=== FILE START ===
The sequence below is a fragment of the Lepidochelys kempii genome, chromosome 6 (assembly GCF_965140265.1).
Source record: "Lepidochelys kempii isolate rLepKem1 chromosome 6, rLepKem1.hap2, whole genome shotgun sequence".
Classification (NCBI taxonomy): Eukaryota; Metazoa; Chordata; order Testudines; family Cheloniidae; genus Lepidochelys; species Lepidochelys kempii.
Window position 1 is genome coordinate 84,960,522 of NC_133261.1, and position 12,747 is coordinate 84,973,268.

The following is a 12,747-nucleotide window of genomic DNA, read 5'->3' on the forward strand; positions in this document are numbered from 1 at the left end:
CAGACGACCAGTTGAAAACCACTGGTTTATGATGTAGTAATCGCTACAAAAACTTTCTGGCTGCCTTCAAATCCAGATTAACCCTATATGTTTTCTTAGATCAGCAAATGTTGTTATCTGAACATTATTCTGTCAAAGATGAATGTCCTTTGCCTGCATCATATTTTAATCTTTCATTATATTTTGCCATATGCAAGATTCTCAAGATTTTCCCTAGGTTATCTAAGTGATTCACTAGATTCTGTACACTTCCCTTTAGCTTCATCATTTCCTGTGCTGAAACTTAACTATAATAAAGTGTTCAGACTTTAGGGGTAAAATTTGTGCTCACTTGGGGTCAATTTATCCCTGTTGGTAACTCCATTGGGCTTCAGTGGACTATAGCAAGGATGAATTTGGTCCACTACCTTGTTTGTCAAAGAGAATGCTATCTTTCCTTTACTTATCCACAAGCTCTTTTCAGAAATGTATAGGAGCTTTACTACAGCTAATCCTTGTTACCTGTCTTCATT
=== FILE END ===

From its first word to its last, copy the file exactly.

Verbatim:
The sequence below is a fragment of the Lepidochelys kempii genome, chromosome 6 (assembly GCF_965140265.1).
Source record: "Lepidochelys kempii isolate rLepKem1 chromosome 6, rLepKem1.hap2, whole genome shotgun sequence".
Classification (NCBI taxonomy): Eukaryota; Metazoa; Chordata; order Testudines; family Cheloniidae; genus Lepidochelys; species Lepidochelys kempii.
Window position 1 is genome coordinate 84,960,522 of NC_133261.1, and position 12,747 is coordinate 84,973,268.

The following is a 12,747-nucleotide window of genomic DNA, read 5'->3' on the forward strand; positions in this document are numbered from 1 at the left end:
CAGACGACCAGTTGAAAACCACTGGTTTATGATGTAGTAATCGCTACAAAAACTTTCTGGCTGCCTTCAAATCCAGATTAACCCTATATGTTTTCTTAGATCAGCAAATGTTGTTATCTGAACATTATTCTGTCAAAGATGAATGTCCTTTGCCTGCATCATATTTTAATCTTTCATTATATTTTGCCATATGCAAGATTCTCAAGATTTTCCCTAGGTTATCTAAGTGATTCACTAGATTCTGTACACTTCCCTTTAGCTTCATCATTTCCTGTGCTGAAACTTAACTATAATAAAGTGTTCAGACTTTAGGGGTAAAATTTGTGCTCACTTGGGGTCAATTTATCCCTGTTGGTAACTCCATTGGGCTTCAGTGGACTATAGCAAGGATGAATTTGGTCCACTACCTTGTTTGTCAAAGAGAATGCTATCTTTCCTTTACTTATCCACAAGCTCTTTTCAGAAATGTATAGGAGCTTTACTACAGCTAATCCTTGTTACCTGTCTTCATT